The Black Lives Matters movement which came to the fore in 2020 galvanised so many of us to take stock and address the inequalities we observe and enable. And while representation matters in all walks of life, it is even more critical within the research sector, due to the role we play in shaping policy development and business decisions. With our recent survey indicating that the sector is not representative of the populations we serve and an annual study by the MRS concluding recently that less than one-third of researchers feel their company attracts a workforce that represents the diversity of the whole community (32%), this raises the question of the impact on findings and the resultant decisions these inform. It also shines a light on the actions still needed by research agencies and commissioners to improve diversity and inclusion within our organisations and the sector as a whole.
It’s in that spirit of reflection and immediacy that we brought together research commissioners last week to discuss barriers to inaction and some tangible steps we could take to drive positive change.
To gain different perspectives and share practical solutions, we invited panelists representing diverse roles within the sector:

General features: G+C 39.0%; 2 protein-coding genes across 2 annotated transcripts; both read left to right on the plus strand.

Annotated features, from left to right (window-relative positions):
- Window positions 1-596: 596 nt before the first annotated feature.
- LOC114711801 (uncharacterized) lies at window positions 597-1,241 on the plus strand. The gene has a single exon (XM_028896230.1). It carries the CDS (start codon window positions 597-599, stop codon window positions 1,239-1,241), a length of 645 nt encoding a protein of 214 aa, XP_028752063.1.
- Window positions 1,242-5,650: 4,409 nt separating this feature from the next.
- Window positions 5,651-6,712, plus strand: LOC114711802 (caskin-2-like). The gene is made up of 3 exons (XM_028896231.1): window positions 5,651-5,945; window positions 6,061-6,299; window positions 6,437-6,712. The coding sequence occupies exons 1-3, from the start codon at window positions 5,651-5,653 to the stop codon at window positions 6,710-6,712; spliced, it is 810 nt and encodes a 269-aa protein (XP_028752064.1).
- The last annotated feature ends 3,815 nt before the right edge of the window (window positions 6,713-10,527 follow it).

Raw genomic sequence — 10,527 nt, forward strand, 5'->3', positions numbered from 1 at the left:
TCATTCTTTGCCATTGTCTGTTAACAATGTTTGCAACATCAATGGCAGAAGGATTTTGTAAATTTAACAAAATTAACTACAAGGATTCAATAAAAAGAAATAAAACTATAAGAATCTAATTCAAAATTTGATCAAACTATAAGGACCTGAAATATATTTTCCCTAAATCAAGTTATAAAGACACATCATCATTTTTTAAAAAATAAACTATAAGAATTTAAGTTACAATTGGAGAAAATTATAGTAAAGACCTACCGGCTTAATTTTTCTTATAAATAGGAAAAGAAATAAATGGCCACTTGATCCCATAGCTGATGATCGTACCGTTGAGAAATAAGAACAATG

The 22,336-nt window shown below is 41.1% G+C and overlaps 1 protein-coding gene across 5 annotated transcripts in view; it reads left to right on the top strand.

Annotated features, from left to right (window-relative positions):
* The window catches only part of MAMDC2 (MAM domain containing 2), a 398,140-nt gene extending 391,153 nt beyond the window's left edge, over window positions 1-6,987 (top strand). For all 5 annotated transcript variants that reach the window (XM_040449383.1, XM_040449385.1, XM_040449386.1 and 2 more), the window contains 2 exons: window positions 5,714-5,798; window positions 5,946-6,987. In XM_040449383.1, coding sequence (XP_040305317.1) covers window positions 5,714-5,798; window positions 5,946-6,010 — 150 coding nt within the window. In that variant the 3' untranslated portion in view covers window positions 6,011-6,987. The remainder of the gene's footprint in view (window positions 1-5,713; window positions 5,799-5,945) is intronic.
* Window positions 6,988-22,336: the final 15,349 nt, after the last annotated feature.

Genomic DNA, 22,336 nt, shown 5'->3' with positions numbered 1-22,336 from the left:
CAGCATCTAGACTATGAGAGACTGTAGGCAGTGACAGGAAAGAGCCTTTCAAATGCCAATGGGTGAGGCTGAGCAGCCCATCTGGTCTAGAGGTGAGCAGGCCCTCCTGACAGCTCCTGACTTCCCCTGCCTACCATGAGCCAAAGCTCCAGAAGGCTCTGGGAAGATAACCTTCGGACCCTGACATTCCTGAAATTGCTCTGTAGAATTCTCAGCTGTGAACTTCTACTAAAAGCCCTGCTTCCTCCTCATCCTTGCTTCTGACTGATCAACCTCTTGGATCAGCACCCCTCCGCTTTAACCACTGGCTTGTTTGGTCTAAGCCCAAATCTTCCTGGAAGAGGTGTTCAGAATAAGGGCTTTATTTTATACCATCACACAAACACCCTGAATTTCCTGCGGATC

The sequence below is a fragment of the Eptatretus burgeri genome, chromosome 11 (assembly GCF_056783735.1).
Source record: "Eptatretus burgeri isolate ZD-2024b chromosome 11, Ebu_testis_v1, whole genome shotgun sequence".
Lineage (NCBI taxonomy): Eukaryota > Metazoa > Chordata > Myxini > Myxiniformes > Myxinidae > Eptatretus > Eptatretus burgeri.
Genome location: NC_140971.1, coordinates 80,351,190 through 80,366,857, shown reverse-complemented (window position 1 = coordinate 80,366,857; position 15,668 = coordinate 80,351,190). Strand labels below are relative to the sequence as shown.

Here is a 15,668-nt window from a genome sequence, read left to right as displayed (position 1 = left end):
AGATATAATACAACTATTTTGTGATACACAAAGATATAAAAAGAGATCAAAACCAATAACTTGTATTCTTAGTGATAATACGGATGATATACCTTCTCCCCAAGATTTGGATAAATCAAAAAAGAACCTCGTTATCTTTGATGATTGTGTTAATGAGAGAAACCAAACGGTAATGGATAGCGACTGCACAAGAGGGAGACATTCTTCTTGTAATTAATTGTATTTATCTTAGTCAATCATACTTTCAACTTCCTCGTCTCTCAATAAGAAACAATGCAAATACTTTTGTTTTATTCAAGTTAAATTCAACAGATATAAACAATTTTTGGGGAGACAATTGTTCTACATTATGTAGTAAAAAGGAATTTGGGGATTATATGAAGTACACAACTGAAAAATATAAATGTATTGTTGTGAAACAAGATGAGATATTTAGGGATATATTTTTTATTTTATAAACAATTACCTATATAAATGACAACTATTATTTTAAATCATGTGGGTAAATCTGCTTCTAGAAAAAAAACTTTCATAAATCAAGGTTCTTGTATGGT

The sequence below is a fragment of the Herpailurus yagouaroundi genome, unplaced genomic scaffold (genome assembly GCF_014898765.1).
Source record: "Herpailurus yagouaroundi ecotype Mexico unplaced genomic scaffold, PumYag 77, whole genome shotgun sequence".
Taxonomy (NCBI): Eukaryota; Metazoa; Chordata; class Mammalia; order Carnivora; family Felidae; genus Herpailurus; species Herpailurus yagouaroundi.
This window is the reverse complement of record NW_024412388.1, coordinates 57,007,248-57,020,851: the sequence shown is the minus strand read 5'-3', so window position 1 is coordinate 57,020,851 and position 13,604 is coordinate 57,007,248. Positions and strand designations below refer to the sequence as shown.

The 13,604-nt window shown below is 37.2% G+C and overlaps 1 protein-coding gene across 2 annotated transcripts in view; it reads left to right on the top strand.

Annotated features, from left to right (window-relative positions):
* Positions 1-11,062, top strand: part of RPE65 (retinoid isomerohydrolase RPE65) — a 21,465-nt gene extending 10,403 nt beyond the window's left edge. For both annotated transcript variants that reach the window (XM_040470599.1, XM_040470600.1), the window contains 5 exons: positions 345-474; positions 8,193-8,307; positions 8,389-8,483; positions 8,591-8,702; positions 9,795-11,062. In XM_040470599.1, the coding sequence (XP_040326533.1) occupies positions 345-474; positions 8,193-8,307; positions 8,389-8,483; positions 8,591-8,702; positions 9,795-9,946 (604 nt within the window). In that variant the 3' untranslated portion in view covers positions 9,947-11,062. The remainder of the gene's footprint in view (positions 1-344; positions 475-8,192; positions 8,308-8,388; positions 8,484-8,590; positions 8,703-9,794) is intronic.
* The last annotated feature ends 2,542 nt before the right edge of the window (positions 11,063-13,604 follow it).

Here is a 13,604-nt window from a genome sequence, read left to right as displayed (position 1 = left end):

- Jane Frost, CEO of our sector body – the Market Research Society;
- Senior Research Officer at the ONS and Co-chair of their BAME Network, Vicky Cummings;
- And Director at diversity and inclusion consultancy EW Group, Lisa Jobson
The first half of the event set the scene with a shared consensus that things are beginning to change, but more must be done. However, recognising that talk is good, but action is needed, we moved on to discuss the actions we could take to influence diversity and inclusion within our own organisations, sharing practical tips we could all take away to effect change.
Shaped by the commissioners and researchers attending the event, in this second half we posed questions to our panel submitted by delegates. With our MD, Jan Shury, joining the panel for this discussion. Below, we share their responses, incorporating suggestions, while focusing on three core themes: recruitment, research practices and organisational culture.
Diversity and inclusion in recruitment
It starts with your shop window
The recruitment process starts with the shop window, and how we describe the position, our organisation and the opportunity. It’s important to look at the language and positioning of a job title and think about how to appeal to the broadest possible audience. We need to ensure that the recruitment process is reviewed, and candidates are assessed fairly and objectively right through to decision making. And critically, encourage hiring managers to tune into their own biases, asking ourselves: Are we appealing? Are we approachable? Are we talking to the most diverse group of people?
Apprenticeships reduce barriers to entry
There are things we can do to broaden the talent pool and encourage research as a career of choice. Apprenticeships, for example, provide structured learning of key skills without a starting base of university education. The MRS is planning a structured apprenticeship programme in the middle of next year and provides bursaries for professional qualifications.